by Dr Lau Kong Cheen
Prior to the aggressive rise of the Covid-19 pandemic in Malaysia, the country was experiencing a political storm. Many were distracted by the uncertainty in the swing of political power. With a new government installed, the administration would not have anticipated a bigger storm coming their way, the Covid-19 pandemic.
Recent research with solid sampling rigour was conducted by Central Force. It covered 755 respondents across different segments of the socio-economic spectrum in Malaysia to assess their sentiments and attitude towards coping with the pandemic.
Attitudes towards the pandemic
In the initial stage of the pandemic in March, almost half of all Malaysians believed that the danger of the pandemic was exaggerated. Such scepticism was even stronger relative to other societies, particularly USA and Germany who were also rather sceptical on the pandemic. Closely related to this finding is that 1 out of 3 Malaysians were not concerned that they or their loved ones would catch the virus. This is quite high relative to neighbouring countries such as Indonesia (9%), Thailand (22%) and Philippines (16%).
Diving deeper, the study showed that most of those who believed that the pandemic was exaggerated were those who lived in rural areas or villages. One of the reasons is these people were less informed or not well educated to understand the dangers lurking. Generating awareness and education is crucial in combating such pandemics. Both the government and society played an important role to elevate awareness. One interesting social initiative that has triggered huge impact is the #Kitajagakita (we look out for one another) initiative which rallied Malaysians to spread awareness and to support the less capable to take care of themselves during the pandemic. Because of this, the attitudes of more Malaysians changed. This showed itself in the study as 9 per cent more people believed the pandemic had become a threat.
With the new government in place, some would have doubted their ability to manage and manoeuvre through this unprecedented crisis. Surprisingly, the findings of the study exhibited that the Malaysian government received resounding support from the citizens. Those who were interviewed believed that the government was really handling the situation well. Despite some initial setbacks with the early stages of the Movement Control Order (MCO) being implemented, there was light at the end of the tunnel. Compared to March, the confidence towards the government in handling the crisis has risen by another 14 per cent to 92 per cent.
This could be attributed to two factors. First, the reported figures which showed that the rate of Covid-19 virus patients being discharged improving while the reported cases started to drop. Second, it could be a drastic intervention by the government to allocate USD57.3 billion in funding to provide aid and to assist both the industry and society through this crisis.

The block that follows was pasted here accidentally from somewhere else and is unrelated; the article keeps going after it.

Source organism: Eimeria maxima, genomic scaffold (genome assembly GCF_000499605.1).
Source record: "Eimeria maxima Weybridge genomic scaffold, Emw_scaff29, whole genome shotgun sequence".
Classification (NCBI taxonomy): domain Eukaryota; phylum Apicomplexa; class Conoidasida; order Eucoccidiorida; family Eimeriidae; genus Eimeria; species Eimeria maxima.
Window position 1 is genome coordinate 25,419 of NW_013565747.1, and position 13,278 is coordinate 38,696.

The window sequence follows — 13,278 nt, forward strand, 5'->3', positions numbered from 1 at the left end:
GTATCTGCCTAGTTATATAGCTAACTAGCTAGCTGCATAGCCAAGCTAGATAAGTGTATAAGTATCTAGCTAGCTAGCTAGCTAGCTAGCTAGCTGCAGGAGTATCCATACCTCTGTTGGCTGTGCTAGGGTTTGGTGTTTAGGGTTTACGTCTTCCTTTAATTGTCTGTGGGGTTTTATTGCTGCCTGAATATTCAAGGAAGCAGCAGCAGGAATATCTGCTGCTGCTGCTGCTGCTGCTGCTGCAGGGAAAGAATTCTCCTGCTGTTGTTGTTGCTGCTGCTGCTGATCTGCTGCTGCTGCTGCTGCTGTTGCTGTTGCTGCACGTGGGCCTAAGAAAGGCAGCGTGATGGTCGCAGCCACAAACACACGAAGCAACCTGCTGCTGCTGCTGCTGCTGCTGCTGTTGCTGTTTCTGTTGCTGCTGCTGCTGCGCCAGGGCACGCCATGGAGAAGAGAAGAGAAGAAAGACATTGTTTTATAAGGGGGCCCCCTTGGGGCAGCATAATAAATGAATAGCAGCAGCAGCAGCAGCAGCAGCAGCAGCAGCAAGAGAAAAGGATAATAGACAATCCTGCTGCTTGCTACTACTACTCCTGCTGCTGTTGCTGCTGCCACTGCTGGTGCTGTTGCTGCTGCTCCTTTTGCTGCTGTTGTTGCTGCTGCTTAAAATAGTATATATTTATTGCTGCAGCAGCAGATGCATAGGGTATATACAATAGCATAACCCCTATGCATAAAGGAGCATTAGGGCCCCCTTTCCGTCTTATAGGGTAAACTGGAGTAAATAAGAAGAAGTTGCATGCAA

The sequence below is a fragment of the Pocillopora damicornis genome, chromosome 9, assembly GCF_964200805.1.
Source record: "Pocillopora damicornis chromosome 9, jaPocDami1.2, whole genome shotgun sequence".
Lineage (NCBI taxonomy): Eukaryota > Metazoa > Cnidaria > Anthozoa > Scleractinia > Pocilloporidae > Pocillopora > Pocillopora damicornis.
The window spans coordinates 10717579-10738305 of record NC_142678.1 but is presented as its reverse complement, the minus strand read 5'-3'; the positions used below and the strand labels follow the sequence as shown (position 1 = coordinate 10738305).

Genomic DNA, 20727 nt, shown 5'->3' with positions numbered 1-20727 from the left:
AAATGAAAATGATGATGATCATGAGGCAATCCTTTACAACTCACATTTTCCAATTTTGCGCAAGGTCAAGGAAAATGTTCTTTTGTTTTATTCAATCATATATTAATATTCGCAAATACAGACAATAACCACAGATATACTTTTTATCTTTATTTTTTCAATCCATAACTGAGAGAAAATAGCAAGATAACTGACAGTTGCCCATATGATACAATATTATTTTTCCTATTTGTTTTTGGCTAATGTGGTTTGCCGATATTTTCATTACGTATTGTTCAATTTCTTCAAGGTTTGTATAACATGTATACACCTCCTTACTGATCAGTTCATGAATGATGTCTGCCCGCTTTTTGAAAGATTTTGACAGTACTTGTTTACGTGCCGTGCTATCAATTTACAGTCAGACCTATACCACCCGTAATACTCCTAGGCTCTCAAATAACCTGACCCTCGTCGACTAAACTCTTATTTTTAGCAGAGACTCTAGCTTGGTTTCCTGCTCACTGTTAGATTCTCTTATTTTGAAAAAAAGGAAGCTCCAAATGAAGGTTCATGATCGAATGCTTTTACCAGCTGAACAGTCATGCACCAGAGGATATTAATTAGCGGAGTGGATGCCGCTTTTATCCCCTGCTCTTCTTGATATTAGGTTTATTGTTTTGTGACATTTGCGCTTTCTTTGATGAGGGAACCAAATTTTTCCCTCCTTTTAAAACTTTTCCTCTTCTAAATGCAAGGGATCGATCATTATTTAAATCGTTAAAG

Impact of Covid-19 to the lives of Malaysians
Two critical impact of the pandemic crisis to Malaysians concerns their jobs and income.
About 51% Malaysians who participated in the study mentioned that that they have to temporarily stop working as many businesses were forced to stop their operations to comply with the MCO.
This is very close to the Philippines where 55 per cent of those interviewed suffered the same fate. Apart from this, 58 per cent of Malaysians interviewed stated that they lost a serious part of their income.
About 40 per cent of them expressed that they probably had to compensate for their loss of income by taking on part-time jobs. Relative to other neighbouring countries such as Indonesia and Philippines, Malaysia has the most amount of people taking up part-time work. This figure reflected is not too far off the findings from a study by Zurich insurance in early 2020, where it was reported that 38 per cent of Malaysians were already keen to join the gig economy to either supplement their current salary or as a new career altogether. Fortunately, the rise in demand for food delivery as a result of the MCO has given opportunities to many to take up par-time employment with companies like Lalamove, Foodpanda and Grab.
Given the challenges of the pandemic, the majority of the respondents, 81 per cent, felt that they are willing to sacrifice some of their human rights to help prevent the spread of the virus.
In a similar vein, about 43 per cent goes to the extent to agree that “democracy is not effective in such a crisis.”
This may suggest that they would agree to swift and strong measures by the authorities to clamp down the spread of the Covid-19 virus even if they had to deal with various restrictions that will inhibit the kind of freedom and lifestyle which they had enjoyed pre-Covid-19 pandemic. Many Malaysians would have accepted the decision by the government for the MCO extension to mid-May without much outcry and defiance.
Unlike some developed countries like USA and Germany, higher proportions of Malaysians seem to be ready to face a different world when the storm is over. 67 per cent felt that they will expect major changes to follow and will experience a different environment that differs from the pre-crisis era. This mind-set is rather consistent regardless of their age or where they reside (urban or village).
Dr Lau Kong Cheen is a Senior Lecturer in Marketing Programme at the Singapore University of Social Sciences.